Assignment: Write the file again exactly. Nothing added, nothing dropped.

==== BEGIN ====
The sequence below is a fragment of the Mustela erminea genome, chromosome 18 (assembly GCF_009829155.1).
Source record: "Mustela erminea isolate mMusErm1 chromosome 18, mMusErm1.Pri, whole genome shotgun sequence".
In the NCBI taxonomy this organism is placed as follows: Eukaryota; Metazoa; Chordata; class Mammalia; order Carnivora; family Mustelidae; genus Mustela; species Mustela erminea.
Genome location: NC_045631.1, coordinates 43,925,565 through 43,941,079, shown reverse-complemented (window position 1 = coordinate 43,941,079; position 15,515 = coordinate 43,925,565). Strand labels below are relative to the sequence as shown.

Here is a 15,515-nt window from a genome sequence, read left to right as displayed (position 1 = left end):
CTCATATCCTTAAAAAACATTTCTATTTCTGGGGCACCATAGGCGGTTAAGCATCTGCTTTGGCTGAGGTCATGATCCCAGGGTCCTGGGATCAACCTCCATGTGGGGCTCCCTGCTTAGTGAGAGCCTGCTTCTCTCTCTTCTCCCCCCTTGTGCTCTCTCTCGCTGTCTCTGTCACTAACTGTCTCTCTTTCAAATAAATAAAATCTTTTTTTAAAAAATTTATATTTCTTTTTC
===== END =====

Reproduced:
The sequence below is a fragment of the Mustela erminea genome, chromosome 18 (assembly GCF_009829155.1).
Source record: "Mustela erminea isolate mMusErm1 chromosome 18, mMusErm1.Pri, whole genome shotgun sequence".
In the NCBI taxonomy this organism is placed as follows: Eukaryota; Metazoa; Chordata; class Mammalia; order Carnivora; family Mustelidae; genus Mustela; species Mustela erminea.
Genome location: NC_045631.1, coordinates 43,925,565 through 43,941,079, shown reverse-complemented (window position 1 = coordinate 43,941,079; position 15,515 = coordinate 43,925,565). Strand labels below are relative to the sequence as shown.

Here is a 15,515-nt window from a genome sequence, read left to right as displayed (position 1 = left end):
CTCATATCCTTAAAAAACATTTCTATTTCTGGGGCACCATAGGCGGTTAAGCATCTGCTTTGGCTGAGGTCATGATCCCAGGGTCCTGGGATCAACCTCCATGTGGGGCTCCCTGCTTAGTGAGAGCCTGCTTCTCTCTCTTCTCCCCCCTTGTGCTCTCTCTCGCTGTCTCTGTCACTAACTGTCTCTCTTTCAAATAAATAAAATCTTTTTTTAAAAAATTTATATTTCTTTTTC